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Twenty Tips for Aspiring 'Stick Jocks', Part One
This article originally appeared in AmtgardCombat.com in January of 2000 and was written by Sir Vargaard. It is presented here in a four-part series as part of our effort to preserve the best of Amtgard Combat's online offerings.
In the many years that Amtgard that has been in existence, there has been one thing that has remained unchanged and that drives most to attend the weekly battlegames (and that is arguably essential for the game to exist at all). That one thing is to meet opponents on the field of battle and defeat one's opponent in mortal combat (or mock mortal combat as the case may be). After all the politicking, after all the socializing, after all the spells are cast and all the monsters vanquished, there will be someone going back to the good old-fashioned, no-frills sparring that really makes the game great and is the core of most things Amtgard.
It is certainly arguable that other aspects of the game are required for the atmosphere that makes Amtgard unique from other LARPs (live action role-playing games), and they certainly do add to the game most of the time, but if you take away the atmosphere, the garbing, the affected accents, and the fantasy trappings, you still have a fully functional and enjoyable game just in the martial combat alone. If you tried to remove the combat, well, all you'd have is some peculiarly dressed people engaging in political maneuvers, having art contests, and talking with odd accents.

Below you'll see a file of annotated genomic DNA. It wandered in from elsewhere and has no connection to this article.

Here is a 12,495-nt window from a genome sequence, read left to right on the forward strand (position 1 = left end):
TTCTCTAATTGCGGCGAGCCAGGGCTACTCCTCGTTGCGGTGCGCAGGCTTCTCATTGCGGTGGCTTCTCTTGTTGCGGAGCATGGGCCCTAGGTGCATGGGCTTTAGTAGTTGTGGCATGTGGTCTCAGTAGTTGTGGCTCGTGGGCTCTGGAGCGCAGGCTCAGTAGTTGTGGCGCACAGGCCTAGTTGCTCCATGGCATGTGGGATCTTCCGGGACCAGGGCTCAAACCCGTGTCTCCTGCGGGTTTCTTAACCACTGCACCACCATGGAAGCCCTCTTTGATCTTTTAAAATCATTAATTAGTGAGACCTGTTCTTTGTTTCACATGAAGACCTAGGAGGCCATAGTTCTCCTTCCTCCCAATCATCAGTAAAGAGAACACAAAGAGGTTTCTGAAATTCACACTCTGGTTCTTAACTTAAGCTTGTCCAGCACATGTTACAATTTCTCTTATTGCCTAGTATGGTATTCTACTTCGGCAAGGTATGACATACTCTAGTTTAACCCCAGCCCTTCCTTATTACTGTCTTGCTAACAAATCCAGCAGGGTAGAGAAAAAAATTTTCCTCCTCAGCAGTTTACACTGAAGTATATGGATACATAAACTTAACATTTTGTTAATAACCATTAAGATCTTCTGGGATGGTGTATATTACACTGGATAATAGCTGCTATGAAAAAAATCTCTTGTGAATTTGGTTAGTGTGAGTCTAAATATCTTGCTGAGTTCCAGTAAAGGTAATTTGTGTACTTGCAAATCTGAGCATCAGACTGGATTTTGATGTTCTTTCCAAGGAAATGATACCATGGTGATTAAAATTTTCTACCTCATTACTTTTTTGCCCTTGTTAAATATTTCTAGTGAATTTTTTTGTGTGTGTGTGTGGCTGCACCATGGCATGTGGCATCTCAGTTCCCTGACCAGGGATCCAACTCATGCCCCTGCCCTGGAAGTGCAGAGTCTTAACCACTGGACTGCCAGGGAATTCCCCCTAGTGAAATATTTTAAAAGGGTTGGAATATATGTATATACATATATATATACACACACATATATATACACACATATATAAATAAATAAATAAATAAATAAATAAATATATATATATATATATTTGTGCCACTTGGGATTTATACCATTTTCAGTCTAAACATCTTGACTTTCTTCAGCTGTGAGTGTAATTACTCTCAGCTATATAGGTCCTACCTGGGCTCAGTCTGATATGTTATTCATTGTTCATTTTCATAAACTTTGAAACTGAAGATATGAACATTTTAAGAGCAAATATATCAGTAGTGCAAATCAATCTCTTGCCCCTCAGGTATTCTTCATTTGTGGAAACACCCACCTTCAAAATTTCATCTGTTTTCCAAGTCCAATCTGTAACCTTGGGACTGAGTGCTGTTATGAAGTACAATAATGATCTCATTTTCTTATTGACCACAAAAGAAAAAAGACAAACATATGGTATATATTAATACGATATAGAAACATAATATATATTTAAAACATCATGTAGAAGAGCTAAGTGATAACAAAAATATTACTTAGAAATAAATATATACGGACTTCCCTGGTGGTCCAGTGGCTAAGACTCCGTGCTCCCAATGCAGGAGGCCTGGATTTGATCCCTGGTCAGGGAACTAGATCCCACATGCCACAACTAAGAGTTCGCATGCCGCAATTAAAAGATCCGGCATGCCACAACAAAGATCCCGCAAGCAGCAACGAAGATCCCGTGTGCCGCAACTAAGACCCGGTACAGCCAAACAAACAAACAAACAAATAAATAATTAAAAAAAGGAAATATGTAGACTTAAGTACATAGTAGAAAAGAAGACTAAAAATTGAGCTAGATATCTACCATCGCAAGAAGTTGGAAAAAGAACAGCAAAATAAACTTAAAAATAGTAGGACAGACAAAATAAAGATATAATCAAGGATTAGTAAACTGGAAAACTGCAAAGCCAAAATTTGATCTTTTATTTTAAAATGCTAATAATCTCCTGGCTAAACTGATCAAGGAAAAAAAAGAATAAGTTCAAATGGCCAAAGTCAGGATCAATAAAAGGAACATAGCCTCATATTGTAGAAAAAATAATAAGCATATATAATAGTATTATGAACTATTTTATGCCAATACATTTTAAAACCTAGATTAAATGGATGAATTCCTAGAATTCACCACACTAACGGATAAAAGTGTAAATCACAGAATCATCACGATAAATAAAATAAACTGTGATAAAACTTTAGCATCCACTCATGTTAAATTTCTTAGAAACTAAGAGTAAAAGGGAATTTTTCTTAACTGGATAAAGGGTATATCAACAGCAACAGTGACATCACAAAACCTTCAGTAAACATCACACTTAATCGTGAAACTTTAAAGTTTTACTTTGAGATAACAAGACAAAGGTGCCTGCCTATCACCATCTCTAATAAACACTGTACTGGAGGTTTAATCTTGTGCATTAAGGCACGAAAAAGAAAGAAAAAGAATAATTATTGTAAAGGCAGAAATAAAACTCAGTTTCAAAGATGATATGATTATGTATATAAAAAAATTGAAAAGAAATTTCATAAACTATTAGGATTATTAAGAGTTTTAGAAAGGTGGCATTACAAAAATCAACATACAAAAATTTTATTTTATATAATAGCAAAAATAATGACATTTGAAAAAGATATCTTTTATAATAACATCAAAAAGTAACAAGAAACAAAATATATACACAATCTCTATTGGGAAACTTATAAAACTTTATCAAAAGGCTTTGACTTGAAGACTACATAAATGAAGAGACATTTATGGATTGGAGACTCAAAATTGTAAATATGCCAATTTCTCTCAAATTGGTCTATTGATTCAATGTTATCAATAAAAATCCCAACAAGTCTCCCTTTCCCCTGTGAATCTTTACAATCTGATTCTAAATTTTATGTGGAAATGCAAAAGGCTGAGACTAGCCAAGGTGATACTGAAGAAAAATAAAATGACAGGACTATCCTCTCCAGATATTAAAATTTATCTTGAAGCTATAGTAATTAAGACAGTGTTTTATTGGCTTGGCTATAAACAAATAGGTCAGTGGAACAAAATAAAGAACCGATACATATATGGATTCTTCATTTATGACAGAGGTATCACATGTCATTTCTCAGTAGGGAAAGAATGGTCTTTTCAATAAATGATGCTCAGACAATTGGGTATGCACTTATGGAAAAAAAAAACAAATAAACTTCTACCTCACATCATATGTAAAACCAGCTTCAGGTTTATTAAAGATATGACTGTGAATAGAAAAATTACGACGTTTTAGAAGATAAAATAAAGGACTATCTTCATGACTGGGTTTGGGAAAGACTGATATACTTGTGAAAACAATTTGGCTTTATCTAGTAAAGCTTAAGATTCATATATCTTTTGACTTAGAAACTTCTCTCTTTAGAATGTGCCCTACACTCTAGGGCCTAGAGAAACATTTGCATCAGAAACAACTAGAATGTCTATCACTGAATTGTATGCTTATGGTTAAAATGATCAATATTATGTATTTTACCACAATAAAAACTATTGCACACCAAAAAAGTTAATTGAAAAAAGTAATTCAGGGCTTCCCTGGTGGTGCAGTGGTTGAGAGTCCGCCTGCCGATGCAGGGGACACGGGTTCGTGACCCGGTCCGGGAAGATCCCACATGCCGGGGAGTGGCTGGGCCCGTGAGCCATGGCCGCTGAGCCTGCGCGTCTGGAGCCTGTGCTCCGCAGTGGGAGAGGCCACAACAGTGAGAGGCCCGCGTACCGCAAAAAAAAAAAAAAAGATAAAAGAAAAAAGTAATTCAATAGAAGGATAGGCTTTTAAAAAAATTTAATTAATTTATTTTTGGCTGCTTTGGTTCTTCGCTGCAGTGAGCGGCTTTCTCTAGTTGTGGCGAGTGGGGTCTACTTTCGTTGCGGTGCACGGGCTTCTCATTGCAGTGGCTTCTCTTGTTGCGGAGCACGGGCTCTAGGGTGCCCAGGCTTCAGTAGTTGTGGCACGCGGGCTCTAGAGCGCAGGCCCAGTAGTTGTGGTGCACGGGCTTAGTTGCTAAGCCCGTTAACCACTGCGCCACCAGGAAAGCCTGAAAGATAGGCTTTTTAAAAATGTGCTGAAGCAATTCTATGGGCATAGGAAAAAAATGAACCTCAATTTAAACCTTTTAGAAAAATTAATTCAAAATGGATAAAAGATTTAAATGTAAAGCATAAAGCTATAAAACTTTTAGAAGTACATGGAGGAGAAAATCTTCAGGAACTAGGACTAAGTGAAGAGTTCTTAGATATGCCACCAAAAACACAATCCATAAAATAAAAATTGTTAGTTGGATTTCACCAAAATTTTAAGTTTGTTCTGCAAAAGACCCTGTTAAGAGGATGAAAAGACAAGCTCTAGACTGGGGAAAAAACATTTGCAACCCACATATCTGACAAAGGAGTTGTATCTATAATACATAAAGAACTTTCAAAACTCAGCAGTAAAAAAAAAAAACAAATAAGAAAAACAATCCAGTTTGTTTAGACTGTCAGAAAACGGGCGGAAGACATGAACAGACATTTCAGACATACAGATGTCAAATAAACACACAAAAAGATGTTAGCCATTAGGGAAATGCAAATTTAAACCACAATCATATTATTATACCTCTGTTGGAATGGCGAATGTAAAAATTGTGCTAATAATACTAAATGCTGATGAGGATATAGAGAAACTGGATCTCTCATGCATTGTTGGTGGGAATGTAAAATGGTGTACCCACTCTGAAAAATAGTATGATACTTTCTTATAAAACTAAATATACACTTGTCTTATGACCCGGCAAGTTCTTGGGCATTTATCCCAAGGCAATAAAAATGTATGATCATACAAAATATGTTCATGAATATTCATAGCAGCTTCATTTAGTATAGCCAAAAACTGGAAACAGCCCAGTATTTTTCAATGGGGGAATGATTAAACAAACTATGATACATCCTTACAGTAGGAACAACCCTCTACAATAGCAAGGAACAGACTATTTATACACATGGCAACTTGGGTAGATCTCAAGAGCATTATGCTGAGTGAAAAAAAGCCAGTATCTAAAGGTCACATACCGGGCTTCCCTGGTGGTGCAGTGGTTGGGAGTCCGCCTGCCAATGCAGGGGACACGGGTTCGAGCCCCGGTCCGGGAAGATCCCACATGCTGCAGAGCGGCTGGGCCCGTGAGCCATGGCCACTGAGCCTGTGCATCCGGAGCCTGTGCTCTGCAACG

It is the chance to overcome one's opponents by martial prowess that draws most to the game, and it is continued success (or enjoyable failure; and yes there is such a thing) that keeps people returning time and again. The tips I've included are quite basic, but should apply across the board, from the most inexperienced 'newbie' to the overconfident Warlord. Here are some of the essential truths I have garnered from over a decade of Amtgard combat participation in no particular order.
Participate. Often, the hardest obstacle to overcome for many is simply the will to get involved. "They're too good." "I'll get hurt." "My weapons suck." "I don't like this particular battlegame". "They're teaming up and I'm by myself." There are countless excuses why not to get into a game, but rarely are they significant enough to warrant sitting on the sidelines while an opportunity to fight is available. In order to improve, one must engage with equal or better opponents. Yes, you will often lose, lose often, and often lose quickly, but each time you fight, you gain a little more experience. It may not be evident, but even in losing you learn to defend yourself better, become more aware of where blows are coming from, and who is a threat on the battlefield and who is not. Experience can make up for a lot of shortcomings. Don't dismiss it. If there is a battlegame going, get involved! The only way to improve is to keep challenging yourself.
Seek out superior opponents. I mentioned it before, but this should be its own section. Seek out and engage superior fighters. No one gets any better by slaughtering the less-skilled. Find someone who you think is better than you and take them on. If you lose, try to understand WHY you lost. If you keep dying to a certain individual, ask them to explain why they find you so easy to kill. Most Amtgarders are quite willing to assist someone who is trying to improve their battlefield skills (even those arrogant old Sword Knights). Learn from your opponents. If you are having trouble with your offense, practice your defense. Experience will always be the best teacher. Take every chance you get to compete with the best.